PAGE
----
With the development of large-scale agriculture in the mid-20th century, farming became a big business for some companies. Farms became consolidated into large enterprises with many thousands of animals across large acreages.
Initially, grazing areas were filled with a variety of grasses and flowers that grew naturally, offering a diverse diet for cows and other ruminants. However, in order to improve the efficiency of feeding livestock, many of these pastures became reseeded with perennial ryegrass. With the aid of artificial fertilizers, perennial ryegrass grows quickly and in huge quantities. The downside is that it lacks the nutritious content of other grasses and prevents more nutritious plants from growing. One commentator called it the "fast food" of grasses [Source: Guardian Unlimited].
This simple diet allows many cows to be fed, but it inhibits digestion. A perennial ryegrass diet also results in a significant number of weak and infertile cows, which have to be killed at a young age. This is where the methane comes in. The difficult-to-digest grass ferments in the cows' stomachs, where it interacts with microbes and produces gas. The exact details of the process are still being studied, and more information may allow scientists to reduce cows' methane output.
A study at the University of Bristol compared three types of naturally grown pastures to ryegrass pasture grown with chemical fertilizers. Lambs were fed on each type of pasture. The meat from lambs fed on natural pastures had less saturated fat, more omega-3 fatty acids, more vitamin E and higher levels of conjugated linoleic acid (CLA), a "good fat" that is believed to fight cancer. The meat from these lambs was considered very high quality and scored well in flavor tests.
Because of concerns about ruminant diets, many researchers are investigating ways to alter what livestock eat and to mix the best of old cow pastures -- diverse, naturally growing, nutrient rich grasses and plants -- with the best of the new -- fast-growing and resistant to invasive species. One possibility is to increase the ability of beneficial, nutrient-rich plants and flowers to grow alongside the fast-growing grasses commonly used in pastures. Another branch of research focuses on plants that are high in tannins, which are believed to lower methane levels in ruminants and to boost milk production -- although excessively high level of tannins are harmful to a ruminant's growth.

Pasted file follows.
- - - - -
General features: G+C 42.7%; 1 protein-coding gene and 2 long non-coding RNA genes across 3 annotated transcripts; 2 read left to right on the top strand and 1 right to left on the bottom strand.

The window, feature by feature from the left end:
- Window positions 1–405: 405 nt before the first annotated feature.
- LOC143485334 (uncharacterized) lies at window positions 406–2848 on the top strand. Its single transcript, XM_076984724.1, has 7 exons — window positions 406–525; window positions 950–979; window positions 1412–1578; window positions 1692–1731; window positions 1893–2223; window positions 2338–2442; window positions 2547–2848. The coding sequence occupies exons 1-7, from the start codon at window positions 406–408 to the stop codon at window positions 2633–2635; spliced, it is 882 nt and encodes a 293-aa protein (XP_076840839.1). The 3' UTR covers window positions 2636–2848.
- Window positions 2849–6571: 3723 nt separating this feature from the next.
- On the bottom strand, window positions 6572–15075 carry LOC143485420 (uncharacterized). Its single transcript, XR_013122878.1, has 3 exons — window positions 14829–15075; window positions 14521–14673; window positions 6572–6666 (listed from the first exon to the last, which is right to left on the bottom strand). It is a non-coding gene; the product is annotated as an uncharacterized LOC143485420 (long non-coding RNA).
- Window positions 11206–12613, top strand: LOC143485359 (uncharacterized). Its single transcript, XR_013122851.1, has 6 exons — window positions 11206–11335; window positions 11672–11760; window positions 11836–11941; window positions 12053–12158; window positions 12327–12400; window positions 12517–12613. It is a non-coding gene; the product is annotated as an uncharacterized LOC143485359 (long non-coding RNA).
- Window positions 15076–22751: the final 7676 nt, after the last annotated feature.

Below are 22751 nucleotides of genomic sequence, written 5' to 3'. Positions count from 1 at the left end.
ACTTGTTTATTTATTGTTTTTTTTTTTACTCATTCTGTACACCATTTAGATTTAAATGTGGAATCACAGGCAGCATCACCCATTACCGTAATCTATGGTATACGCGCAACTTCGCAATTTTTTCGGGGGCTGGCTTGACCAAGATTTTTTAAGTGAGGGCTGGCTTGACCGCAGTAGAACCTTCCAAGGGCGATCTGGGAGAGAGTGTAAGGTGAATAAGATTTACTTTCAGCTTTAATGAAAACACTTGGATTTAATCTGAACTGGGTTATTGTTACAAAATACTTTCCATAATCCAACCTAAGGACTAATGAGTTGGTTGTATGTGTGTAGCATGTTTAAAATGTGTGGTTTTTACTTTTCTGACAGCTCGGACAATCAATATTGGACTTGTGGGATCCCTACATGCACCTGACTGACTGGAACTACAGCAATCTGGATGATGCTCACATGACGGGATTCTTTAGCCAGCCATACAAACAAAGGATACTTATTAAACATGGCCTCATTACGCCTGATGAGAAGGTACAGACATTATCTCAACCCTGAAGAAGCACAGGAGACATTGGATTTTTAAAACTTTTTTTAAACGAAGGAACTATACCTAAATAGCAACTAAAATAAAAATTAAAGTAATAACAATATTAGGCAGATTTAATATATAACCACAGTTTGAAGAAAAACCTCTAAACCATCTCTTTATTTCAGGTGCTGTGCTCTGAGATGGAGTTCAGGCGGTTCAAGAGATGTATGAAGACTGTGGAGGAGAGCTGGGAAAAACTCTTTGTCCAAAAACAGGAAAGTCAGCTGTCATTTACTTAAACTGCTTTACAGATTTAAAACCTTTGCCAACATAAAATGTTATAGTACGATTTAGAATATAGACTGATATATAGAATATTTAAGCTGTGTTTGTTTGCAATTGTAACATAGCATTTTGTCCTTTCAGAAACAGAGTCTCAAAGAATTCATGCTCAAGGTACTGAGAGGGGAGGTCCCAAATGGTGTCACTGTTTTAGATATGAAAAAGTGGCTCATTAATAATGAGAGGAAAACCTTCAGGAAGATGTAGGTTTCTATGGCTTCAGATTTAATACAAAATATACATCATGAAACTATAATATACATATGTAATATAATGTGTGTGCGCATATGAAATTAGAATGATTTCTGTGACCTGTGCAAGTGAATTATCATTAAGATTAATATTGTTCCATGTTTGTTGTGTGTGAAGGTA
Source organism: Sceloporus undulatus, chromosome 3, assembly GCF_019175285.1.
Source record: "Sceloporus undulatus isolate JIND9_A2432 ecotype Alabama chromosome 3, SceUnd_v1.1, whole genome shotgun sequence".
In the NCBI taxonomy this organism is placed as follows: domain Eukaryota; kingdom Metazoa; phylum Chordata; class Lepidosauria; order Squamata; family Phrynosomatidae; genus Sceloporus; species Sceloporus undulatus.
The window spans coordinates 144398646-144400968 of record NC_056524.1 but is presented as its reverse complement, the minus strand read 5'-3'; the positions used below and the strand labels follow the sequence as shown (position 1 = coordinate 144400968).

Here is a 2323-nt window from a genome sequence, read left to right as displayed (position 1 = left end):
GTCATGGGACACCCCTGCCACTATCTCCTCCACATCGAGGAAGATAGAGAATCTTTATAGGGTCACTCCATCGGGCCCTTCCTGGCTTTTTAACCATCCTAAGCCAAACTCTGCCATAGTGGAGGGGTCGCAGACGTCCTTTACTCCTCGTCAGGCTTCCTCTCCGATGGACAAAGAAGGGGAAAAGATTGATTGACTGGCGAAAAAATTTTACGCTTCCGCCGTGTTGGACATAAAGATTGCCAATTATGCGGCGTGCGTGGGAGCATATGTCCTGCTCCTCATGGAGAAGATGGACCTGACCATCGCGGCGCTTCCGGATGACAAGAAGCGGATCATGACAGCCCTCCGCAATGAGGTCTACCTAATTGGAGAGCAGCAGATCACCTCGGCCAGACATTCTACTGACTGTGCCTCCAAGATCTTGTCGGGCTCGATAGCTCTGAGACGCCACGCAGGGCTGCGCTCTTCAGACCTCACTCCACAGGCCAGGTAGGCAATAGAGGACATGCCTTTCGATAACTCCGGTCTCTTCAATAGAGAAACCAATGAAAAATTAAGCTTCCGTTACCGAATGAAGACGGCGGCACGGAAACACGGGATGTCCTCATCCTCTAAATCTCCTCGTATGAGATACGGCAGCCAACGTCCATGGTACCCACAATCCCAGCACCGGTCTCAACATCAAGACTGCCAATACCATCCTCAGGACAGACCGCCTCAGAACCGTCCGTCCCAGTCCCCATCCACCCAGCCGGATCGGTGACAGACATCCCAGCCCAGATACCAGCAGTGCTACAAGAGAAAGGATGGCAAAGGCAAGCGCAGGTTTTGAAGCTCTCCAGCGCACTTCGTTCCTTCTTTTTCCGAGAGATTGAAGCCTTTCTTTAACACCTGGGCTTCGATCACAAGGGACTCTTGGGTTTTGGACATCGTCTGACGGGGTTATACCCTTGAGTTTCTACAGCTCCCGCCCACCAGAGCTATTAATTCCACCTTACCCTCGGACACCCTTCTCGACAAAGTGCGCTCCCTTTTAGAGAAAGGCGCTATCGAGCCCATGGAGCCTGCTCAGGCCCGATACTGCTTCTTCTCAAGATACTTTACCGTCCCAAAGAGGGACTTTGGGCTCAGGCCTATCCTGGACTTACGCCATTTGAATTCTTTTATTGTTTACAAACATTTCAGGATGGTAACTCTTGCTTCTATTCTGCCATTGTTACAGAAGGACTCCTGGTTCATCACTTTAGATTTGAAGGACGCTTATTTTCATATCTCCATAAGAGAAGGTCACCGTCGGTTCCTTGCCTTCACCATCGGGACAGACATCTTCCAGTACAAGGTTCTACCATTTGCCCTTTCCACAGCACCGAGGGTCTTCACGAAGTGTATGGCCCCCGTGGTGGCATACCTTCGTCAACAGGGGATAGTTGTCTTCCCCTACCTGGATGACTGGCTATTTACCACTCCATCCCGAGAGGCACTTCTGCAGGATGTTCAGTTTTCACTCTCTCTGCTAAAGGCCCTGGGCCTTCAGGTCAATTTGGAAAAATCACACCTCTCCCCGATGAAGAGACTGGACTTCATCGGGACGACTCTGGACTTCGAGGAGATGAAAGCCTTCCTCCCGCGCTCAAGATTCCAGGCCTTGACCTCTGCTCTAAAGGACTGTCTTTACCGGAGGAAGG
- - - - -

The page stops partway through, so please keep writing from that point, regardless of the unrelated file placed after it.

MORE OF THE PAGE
A study by researchers in New Zealand recommends the use of plants like birdsfoot trefoil that are high in alpha-linoleic acid, which boosts CLA levels. Planting legumes and genetically engineered plants to trap airborne nitrogen will also improve nitrogen levels in the soil, which is important for rich soil and healthy plants.
Believers in naturally grown, mixed-species pastures say that the use of them will reduce greenhouse gases, improve animal health and meat quality and reduce the use of artificial fertilizers. Efforts like methane-reducing pills or the addition of garlic may just be stopgap measures that fail to address some of the core problems of livestock, namely ground and air pollution, cutting down of forests, the production of weak animals that later have to be culled and the use of artificial fertilizers and steroids.
Another possibility exists in trapping the methane gas and using it as energy or selling it back to the electrical grid. Some farmers already extract methane from livestock waste, but that does not solve the bigger problem of belched methane. Harnessing that methane would mean trapping it in the air, perhaps by housing cattle indoors or outfitting them with special muzzles that may inhibit eating.
For more information about ruminants, methane, global warming and related topics, check out the links on the next page.